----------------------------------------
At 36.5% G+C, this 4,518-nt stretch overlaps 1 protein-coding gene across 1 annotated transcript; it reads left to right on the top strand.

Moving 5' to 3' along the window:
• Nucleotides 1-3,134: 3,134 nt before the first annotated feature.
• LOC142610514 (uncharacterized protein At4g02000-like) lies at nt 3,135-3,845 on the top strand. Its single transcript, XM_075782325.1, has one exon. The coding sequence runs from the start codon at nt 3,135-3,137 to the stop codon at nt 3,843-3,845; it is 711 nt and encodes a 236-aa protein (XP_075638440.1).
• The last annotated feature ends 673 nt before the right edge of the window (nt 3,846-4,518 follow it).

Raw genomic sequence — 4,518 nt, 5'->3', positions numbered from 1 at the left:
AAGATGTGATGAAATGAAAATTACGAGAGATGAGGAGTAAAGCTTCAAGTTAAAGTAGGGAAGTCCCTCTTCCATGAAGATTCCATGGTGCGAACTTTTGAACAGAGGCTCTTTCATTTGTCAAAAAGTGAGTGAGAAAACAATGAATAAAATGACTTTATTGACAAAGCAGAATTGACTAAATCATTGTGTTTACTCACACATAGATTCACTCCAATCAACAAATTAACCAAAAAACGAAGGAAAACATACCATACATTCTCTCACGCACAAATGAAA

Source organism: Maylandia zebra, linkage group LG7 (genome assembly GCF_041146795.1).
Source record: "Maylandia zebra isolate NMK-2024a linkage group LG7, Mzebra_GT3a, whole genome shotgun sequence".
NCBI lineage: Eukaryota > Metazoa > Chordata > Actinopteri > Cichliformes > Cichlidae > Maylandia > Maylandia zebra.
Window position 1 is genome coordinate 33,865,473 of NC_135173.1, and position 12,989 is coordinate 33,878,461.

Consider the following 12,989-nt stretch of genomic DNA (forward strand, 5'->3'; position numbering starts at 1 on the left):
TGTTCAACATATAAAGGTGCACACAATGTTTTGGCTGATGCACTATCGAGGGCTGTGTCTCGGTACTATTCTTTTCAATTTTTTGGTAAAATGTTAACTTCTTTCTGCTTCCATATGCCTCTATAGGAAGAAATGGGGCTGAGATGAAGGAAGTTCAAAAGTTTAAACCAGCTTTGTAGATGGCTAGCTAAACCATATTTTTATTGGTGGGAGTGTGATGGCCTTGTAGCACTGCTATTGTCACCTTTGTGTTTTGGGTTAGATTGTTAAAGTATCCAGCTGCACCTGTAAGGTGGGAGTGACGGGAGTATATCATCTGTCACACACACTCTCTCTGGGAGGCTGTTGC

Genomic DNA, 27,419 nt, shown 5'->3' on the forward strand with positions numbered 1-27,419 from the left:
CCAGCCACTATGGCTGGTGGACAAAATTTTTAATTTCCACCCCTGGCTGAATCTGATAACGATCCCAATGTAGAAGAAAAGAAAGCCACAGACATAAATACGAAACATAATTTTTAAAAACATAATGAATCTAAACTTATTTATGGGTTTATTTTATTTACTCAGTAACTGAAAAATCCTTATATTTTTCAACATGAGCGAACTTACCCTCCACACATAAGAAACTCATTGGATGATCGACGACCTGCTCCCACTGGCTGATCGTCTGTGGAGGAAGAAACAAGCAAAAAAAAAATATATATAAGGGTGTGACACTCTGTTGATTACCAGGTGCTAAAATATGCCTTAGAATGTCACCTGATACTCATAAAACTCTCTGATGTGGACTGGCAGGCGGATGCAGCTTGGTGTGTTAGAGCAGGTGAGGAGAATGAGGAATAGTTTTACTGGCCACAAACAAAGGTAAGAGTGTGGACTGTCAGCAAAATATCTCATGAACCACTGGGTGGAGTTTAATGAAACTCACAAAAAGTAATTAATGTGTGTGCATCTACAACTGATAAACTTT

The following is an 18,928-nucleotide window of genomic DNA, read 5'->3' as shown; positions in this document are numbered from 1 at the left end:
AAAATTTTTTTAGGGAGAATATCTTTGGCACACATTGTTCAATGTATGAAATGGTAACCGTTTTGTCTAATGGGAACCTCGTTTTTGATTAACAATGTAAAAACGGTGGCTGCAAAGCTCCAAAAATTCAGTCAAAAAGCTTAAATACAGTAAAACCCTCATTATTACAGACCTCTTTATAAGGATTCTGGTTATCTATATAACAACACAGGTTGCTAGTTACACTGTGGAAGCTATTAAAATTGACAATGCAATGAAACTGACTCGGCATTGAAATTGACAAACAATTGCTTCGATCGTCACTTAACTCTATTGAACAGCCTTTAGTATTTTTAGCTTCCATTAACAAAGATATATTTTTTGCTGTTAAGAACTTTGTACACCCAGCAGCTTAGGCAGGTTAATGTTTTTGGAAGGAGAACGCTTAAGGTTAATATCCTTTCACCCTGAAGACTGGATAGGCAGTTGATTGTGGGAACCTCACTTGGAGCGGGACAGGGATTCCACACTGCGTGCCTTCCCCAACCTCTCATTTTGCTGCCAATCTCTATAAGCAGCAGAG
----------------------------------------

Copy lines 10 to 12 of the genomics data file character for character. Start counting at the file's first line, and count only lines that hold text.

NCBI lineage: Eukaryota > Metazoa > Chordata > Actinopteri > Cichliformes > Cichlidae > Maylandia > Maylandia zebra.
Window position 1 is genome coordinate 33,865,473 of NC_135173.1, and position 12,989 is coordinate 33,878,461.

Consider the following 12,989-nt stretch of genomic DNA (forward strand, 5'->3'; position numbering starts at 1 on the left):